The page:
No American should be mistaken. The possibility of President Clinton's being forced to leave office is now real.
Whether or not you believe this should be the situation, whether or not you believe it is justified, it is a reality.Washington is now a cauldron, steaming and bubbling with the heat of this reality.
Republican and Democratic party leaders are in the process of deciding whether they would rather have Bill Clinton or Al Gore as president.
They get to decide because most of them are in Congress. And the ones who aren't, finance those who are. That is, they bankroll congressional campaigns and therefore have heavy influence.
The Constitution gives Congress the power to remove a president through impeachment, and President Clinton by word and deed has opened the possibility of impeachment. And Kenneth Starr has pursued the opening.
There are three basic avenues being discussed behind closed doors on both sides in the decision-making corridors of Washington.
One: The House of Representatives votes for an impeachment trial, the Senate conducts the trial, decides the president must give up his office, and he does.
Two: Public opinion, economic conditions, the mood of Congress and press coverage coalesce into a critical mass of disgust, disdain and dismay, creating so much pressure on the president and his family that he resigns.
In either of these instances, Gore becomes president. He then nominates a new vice president, whom Congress may accept or reject.
The third possibility: Congress, keying off public opinion and press coverage, decides the president should be reprimanded, but stops short of removal from office. Voting for an official censure would be the most probable such reprimand.
Deciding which of these three paths to follow figures to be a long, drawn-out process. That is, unless the president suddenly decides to throw in the towel and quit. While that IS a possibility, by any reasonable analysis it ignores the history of the Clintons, and is not at the moment considered very likely.
More likely is that the president and the first lady fight tenaciously for delay and a chance to hold on long enough for him to finish his term. But they are limited in what they can do.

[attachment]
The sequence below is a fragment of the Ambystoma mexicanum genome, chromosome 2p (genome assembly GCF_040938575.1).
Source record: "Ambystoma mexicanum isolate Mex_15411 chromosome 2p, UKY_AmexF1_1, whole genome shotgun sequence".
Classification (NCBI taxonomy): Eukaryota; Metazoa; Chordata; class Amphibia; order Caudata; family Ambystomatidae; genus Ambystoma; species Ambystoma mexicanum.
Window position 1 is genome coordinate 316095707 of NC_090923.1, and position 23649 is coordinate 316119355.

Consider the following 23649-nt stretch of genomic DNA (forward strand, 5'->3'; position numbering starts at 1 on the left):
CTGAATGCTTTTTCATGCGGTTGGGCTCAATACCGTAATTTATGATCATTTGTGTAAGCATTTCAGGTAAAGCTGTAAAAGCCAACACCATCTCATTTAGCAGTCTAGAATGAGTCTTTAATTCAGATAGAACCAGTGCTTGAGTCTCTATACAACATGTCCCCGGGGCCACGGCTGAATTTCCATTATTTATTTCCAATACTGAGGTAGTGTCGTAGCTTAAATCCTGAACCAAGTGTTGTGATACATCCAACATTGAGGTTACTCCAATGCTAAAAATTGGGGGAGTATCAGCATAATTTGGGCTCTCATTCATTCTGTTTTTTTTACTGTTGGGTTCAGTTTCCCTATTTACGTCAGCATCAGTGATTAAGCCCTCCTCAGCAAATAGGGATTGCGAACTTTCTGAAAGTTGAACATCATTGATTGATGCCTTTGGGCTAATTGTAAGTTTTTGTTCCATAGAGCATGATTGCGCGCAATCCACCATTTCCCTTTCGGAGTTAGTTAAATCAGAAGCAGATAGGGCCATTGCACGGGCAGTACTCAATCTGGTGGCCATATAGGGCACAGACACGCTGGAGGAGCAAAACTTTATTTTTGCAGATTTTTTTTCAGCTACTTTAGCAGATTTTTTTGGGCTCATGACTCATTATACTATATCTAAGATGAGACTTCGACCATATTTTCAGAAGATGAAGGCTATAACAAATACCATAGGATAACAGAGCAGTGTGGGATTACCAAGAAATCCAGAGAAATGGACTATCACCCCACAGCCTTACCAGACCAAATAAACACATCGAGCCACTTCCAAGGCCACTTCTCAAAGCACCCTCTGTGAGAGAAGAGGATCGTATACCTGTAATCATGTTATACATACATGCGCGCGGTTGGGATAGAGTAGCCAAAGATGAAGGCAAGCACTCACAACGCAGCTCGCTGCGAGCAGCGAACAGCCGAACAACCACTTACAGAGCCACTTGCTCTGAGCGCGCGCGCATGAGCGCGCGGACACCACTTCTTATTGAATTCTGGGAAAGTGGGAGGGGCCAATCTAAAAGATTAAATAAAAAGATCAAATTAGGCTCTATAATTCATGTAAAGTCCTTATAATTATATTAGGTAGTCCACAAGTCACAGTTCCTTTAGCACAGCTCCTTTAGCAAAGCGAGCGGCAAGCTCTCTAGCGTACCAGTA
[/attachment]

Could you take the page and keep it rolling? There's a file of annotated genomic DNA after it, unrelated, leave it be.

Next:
Their best hopes are that Clinton's job approval rating stays up in the polls, that the economy, especially the stock markets, weathers current uncertainties, and that Democratic candidates do better than expected in this November's elections.
In private, Republican leaders are increasingly reaching the conclusion that they can get Clinton out of office if they choose to do so. Whether that would be good or bad for their chances of regaining the White House in 2000 is a question still hotly debated.
Some Republicans think that by ensuring Al Gore is the incumbent next time, and likely Democratic nominee, they can give the future Republican nominee the best chance.
Democrats must come at this question differently. Gore, succeeding the president before Clinton's second term is over, would give their party a change at the top and a fresh start. But Gore's weaknesses - his dullness as a speaker and campaigner, his problems with money-raising laws in the last campaign, and his long association with the Clintons - are worrisome to party leaders.
So, to Gore or not to Gore. That is the question on both sides of the congressional aisle, whether or not any of the decision makers choose to put it so bluntly.
The days and weeks of September are going to be tougher, rougher and nastier than most Americans could have expected when the now fading summer began.